Rebecca lends technical support to the northern leopard frog reintroduction project through planning and completion of field work, management and analysis of field data, and drafting of technical reports. She completed her B.Sc. in Biology at Wilkes University and her M.Sc. in Biology at the University of Saskatchewan. She has accumulated over ten years of research and field experience in the United States, Costa Rica, and Canada, working with government, universities, private consulting firms, and non-profit organizations. She has experience with banding and measuring more than 100 bird species, as well as conducting surveys for a wide variety of taxa, including grassland and boreal forest birds, kangaroo rats, and sensitive raptors, snakes, and amphibians.
Dr. Danica Stark
Danica leads the Vancouver Island marmot and fisher projects. She has also supported the mapping and remote sensing needs in both the conservation translocation and community conservation portfolios. Danica completed her B.Sc. in Primatology at the University of Calgary, M.Sc. in Primate Conservation at Oxford Brookes University and Ph.D. at Cardiff University. Previously, Danica worked as the Scientific Field Officer at a research centre in Sabah, Borneo, overseeing field projects on primates (including proboscis monkeys, macaques, orangutans, slow lorises and tarsiers) and botany, and advised on external projects to understand the movements and habitat requirements of wild populations, their response to deforestation, their role in disease transmission, as well as for post-release monitoring of rescued animals.
Tara leads the Canadian Prairie Dog Ecosystem Research Project in collaboration with Parks Canada to take an ecosystem approach to the recovery of black-footed ferrets in Canada. Tara completed a B.Sc. at the University of Guelph and an Advanced Diploma in Geographic Information Systems at the Centre for Geographic Sciences. For her M.Sc., she studied black-tailed prairie dog habitat and population dynamics at the University of Calgary. Tara is a member of the Great Plains Conservation Network and the USFWS Black-footed Ferret Conservation Sub-Committee.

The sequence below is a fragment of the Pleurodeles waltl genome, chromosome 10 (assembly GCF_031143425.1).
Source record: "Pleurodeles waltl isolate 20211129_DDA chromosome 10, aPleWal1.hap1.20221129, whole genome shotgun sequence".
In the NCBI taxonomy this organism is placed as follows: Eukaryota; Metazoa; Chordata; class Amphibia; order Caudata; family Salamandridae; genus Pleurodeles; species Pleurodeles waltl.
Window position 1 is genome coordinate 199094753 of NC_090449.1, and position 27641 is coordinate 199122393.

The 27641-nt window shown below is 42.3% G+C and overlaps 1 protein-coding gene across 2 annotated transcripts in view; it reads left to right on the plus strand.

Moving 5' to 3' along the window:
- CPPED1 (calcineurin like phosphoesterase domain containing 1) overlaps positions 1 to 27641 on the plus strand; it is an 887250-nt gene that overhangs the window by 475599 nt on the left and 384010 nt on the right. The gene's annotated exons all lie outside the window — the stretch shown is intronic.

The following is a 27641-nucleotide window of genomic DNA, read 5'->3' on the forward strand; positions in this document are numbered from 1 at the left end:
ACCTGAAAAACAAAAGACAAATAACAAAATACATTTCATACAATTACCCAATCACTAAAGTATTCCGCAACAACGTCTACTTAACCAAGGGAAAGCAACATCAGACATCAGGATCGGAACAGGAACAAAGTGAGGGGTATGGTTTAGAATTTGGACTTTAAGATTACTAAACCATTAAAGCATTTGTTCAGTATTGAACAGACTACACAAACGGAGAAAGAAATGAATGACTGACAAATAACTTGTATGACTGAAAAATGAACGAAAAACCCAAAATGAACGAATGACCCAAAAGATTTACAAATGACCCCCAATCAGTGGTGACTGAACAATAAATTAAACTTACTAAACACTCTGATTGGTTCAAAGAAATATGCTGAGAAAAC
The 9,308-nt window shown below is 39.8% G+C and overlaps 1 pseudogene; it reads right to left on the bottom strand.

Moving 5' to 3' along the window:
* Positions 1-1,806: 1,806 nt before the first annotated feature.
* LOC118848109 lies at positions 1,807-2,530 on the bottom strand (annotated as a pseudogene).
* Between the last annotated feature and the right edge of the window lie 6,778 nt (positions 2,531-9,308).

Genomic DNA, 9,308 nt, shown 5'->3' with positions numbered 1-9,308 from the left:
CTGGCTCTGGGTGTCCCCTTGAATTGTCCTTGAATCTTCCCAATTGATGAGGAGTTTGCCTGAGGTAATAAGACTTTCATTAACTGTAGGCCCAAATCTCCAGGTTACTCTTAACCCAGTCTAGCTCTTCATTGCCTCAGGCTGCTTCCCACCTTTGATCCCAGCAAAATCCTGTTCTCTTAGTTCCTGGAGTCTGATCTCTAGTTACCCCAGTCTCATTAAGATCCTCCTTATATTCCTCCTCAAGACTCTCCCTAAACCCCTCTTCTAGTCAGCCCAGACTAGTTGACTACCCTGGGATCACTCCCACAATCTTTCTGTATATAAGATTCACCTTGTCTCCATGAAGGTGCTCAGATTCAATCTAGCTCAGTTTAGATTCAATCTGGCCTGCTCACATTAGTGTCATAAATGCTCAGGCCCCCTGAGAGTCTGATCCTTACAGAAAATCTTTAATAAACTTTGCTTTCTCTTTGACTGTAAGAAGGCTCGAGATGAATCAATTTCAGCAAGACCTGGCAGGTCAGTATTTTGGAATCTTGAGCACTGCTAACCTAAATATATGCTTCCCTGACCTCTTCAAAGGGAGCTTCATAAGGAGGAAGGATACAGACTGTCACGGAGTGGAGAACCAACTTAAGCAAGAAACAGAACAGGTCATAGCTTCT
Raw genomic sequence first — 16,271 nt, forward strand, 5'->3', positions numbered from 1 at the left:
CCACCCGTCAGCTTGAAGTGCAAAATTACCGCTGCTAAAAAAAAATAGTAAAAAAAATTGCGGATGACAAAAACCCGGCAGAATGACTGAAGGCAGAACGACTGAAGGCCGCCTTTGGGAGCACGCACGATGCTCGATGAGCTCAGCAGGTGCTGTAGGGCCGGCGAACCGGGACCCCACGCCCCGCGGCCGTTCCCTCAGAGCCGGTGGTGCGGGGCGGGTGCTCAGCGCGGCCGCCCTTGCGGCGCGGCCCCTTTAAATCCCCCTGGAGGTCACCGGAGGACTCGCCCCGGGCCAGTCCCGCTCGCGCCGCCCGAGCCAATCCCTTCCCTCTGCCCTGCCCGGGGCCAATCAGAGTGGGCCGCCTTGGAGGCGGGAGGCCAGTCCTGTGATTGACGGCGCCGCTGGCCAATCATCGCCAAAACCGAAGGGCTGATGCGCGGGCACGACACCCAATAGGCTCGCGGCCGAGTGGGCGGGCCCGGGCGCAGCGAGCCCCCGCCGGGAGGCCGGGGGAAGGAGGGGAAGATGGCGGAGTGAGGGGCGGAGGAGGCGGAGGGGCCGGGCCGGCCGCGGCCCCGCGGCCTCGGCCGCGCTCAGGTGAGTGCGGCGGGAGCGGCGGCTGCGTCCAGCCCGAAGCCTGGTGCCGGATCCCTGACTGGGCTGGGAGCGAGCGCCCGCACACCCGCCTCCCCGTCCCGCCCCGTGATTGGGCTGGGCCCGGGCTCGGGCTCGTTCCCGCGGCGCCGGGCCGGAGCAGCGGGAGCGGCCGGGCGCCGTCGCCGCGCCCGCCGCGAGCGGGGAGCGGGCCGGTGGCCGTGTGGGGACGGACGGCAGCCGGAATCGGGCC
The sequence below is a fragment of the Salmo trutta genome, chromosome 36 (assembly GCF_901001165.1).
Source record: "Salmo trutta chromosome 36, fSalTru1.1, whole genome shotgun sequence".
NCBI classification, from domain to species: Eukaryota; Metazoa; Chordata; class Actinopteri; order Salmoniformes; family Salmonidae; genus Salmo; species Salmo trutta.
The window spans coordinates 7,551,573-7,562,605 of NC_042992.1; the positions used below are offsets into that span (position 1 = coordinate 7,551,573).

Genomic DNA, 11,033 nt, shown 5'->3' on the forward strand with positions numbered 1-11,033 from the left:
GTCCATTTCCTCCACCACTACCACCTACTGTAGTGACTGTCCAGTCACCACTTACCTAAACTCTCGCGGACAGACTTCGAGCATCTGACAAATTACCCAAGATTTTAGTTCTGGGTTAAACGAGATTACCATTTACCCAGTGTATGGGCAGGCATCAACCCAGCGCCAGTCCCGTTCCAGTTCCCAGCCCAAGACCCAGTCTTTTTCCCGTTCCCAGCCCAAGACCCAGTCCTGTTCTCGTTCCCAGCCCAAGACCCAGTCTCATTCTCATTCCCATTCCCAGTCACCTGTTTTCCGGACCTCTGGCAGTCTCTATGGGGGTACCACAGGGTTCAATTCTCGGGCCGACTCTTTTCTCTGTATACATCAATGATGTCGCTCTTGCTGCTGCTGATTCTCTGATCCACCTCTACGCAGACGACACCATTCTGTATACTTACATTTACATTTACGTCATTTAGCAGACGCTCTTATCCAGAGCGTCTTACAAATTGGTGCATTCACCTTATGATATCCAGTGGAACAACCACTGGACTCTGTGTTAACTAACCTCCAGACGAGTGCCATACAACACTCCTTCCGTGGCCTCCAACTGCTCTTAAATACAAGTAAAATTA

Juanita’s role is to manage the Wilder Institute’s finances to ensure sound resource utilization and transparent reporting. Working collaboratively with the team, she helps to establish and support the existing and future resource needs across all the conservation programs. Juanita holds a CPA designation and brings over 20 years of experience to the team. Prior to joining the Wilder Institute, Juanita held various positions developing a wide breadth of experience and knowledge in finance, customer relations and project management. Always having a passion for nature, she was excited to become part of such an amazing team and help to support their endeavors.
Kelly joined the Wilder Institute in 2012 and has since filled a variety of roles, including Field Technician, Research Fellow, and Population Ecologist. She completed a B.Sc. in Zoology at the University of Toronto, an M.Sc. in Biology at the University of Victoria, and has over 18 years of experience conducting wildlife research for government, non-profit organizations, and academic institutions. In her capacity as Research Associate, Kelly supports a variety of Wilder’s projects. She currently spends five months of the year in the mountains on Vancouver Island, collecting data on critically endangered Vancouver Island marmots, and the other seven months providing writing and research support to the Canadian Prairie Dog Ecosystem Research Project.
Dr. Typhenn Brichieri-Colombi
Typhenn is a Population Ecologist with the Wilder Institute. She is currently on leave.